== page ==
Every now and then when we’re all sitting around the Mead Hall’s great hearth in the evening, I get a bit lost in nebulous thoughts. It’s the act of staring into the flickering flames that does it, so don’t believe anyone who tells you that it’s anything to do with the contents of the considerably large mead horn that’s being passed around!

Anyway, here’s something I was pondering recently.

Have you ever noticed that there are some people you instantly feel drawn to, and some that rub you up the wrong way before they’ve even said a word? I like to think it’s because we all have our own frequencies, our own songs if you like, and the way we unconsciously synchronise with people is a result of the melodious harmonies (or the teeth-jarring dis-harmonies) we create with them.

We might not be able to hear these songs on a conscious level, but they’re there. We’re all musical souls; even if we can’t carry an audible tune, the one we produce subconsciously is a constant aria of our life and experiences and feelings. It defines who we are, and gives others a clue as to our state of mind.

For example, if we’re angry about something, others will generally stay away from us. Of course, that may just be because we’ve just thrown a toaster through a window or booted a cat. But perhaps it could also because our song has become a little… menacing.

However, if we’re feeling happy and at ease with the world and the people around us, our song echoes that and the company we keep becomes a lot more relaxed and cheery as a result. Think about the last time you went out when you weren’t really up to it and had to force yourself – I’m willing to bet that within a little while of being with happy, contented friends you were feeling better yourself, right? The harmonious songs of others work wonders for your state of mind.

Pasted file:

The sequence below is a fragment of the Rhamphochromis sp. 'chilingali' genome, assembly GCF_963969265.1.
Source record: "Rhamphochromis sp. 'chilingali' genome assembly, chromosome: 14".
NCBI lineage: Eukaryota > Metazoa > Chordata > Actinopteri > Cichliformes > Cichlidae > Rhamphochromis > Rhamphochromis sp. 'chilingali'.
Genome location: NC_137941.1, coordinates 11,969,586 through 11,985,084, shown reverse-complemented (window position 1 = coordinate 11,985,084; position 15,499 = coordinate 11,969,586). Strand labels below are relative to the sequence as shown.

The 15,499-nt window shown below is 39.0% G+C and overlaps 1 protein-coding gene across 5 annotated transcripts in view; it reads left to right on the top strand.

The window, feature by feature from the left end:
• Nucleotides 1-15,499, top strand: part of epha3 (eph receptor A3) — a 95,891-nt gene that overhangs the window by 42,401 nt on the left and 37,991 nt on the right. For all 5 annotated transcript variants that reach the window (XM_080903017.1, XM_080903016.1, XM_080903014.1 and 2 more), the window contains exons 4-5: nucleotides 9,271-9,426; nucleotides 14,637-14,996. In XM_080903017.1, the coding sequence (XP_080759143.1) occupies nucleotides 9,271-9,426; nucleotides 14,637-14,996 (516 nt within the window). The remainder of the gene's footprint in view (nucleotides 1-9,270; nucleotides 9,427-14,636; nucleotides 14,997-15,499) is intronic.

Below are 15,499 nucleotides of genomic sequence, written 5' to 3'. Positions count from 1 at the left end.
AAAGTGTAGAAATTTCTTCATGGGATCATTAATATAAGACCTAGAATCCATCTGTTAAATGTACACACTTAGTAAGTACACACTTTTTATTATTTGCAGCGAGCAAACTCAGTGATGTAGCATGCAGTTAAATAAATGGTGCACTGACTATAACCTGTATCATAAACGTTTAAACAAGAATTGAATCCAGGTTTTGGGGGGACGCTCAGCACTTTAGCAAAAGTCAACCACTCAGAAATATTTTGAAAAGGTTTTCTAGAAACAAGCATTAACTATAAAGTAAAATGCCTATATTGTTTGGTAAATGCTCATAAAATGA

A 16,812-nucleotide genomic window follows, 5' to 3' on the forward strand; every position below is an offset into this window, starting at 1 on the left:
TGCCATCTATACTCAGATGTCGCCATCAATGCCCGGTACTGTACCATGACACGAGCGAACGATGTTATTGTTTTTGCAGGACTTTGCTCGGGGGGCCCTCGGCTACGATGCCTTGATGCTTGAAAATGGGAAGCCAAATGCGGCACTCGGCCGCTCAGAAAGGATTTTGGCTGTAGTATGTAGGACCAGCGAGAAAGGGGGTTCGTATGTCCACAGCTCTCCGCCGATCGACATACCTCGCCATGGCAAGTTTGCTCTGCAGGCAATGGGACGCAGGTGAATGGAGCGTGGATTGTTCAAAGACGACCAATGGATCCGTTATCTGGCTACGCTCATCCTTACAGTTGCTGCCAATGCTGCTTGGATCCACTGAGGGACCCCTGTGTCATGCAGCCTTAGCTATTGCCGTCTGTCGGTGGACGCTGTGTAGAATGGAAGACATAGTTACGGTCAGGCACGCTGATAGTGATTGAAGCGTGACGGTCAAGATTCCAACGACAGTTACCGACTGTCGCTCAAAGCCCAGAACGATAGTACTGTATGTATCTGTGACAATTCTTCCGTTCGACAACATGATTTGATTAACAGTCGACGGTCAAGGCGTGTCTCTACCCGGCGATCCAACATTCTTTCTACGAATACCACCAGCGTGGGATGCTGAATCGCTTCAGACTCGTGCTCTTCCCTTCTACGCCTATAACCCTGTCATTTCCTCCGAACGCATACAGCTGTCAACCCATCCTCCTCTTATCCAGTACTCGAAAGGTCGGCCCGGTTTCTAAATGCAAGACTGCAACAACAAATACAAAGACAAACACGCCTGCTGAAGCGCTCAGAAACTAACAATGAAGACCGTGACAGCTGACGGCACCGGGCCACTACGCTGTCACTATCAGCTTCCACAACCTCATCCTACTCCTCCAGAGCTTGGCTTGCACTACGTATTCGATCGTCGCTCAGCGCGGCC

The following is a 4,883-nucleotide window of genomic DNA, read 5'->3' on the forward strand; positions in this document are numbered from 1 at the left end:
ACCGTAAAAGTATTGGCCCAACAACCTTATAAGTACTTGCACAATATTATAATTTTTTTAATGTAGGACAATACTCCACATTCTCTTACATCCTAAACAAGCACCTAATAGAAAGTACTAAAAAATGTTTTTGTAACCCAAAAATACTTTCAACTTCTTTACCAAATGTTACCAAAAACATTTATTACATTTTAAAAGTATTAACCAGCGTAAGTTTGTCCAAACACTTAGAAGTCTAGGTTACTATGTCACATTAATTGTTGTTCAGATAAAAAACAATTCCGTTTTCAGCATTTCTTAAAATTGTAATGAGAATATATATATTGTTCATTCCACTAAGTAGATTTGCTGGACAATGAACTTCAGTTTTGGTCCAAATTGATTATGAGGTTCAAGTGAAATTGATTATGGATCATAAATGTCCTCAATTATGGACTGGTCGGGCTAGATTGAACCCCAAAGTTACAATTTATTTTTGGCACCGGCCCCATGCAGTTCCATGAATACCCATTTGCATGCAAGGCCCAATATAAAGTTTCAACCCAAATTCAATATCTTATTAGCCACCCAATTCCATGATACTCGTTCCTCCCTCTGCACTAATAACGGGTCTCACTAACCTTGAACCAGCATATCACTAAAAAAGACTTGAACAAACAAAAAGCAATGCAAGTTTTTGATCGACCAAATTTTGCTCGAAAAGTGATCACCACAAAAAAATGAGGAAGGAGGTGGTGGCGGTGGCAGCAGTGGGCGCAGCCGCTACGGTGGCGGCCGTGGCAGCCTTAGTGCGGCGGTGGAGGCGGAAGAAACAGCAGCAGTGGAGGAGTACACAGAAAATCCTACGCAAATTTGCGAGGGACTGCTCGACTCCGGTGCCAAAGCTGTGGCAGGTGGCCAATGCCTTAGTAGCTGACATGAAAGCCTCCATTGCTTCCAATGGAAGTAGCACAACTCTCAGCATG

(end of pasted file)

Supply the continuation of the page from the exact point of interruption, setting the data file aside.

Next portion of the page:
Things like depression, stress, and lack of sleep can change our songs too. In these cases, people that we were harmonising quite happily with before can suddenly seem irritating, because we’ve gone off-key with them. We might not want to see them or talk to them, and until we get our vibe back they will feel like strangers, akin to the sound of fingernails dragging down a chalk board. Brrr.

This happens the opposite way too; a person we harmonised with previously may change their song for whatever reason so that the tuneful little melody we’re used to becomes an off-kilter caterwaul. We may become confused, or be compelled to fix it to return it back to its harmonious state, but the worst thing we can do is to unconsciously change our own song in the attempt. We may again experience the harmony we loved but only temporarily, and by changing ourselves we feel… wrong, perhaps out-of-balance, prone to upset and emotion because it’s not how we’re meant to sound, how we know we should sound. Effectively, we’re jarring ourselves, and eventually we have to learn just to let it go and return to the comfort of our own song. It can be sad, but sometimes it’s the only way.

But look at it like this; if our song is a happy one, people will be drawn to it. They will pick it up and recreate it in their own songs, creating ever-increasing harmonies between themselves, a wave of happiness extending far beyond our initial encounters. That’s got to be worth something, right?

Even the Earth itself has a song, emitting a frequency as it rotates, a musical note at 7.83Hz. To quote the TV series ‘Touch’:

“This frequency alters slightly, for reasons as yet uncertain. Some postulate solar flares as the cause, or electrical disturbance in the atmosphere, but maybe there’s a simpler explanation. Maybe the sound of the planet is influenced by the 7 billion souls whirring around it, each producing their own music, adding their own harmony.”

I couldn’t have put that better myself, and I love the thought of us all being part of one great, beautiful song that echoes around our planet, and that the Earth echoes in return.

Makes you feel part of something good, doesn’t it?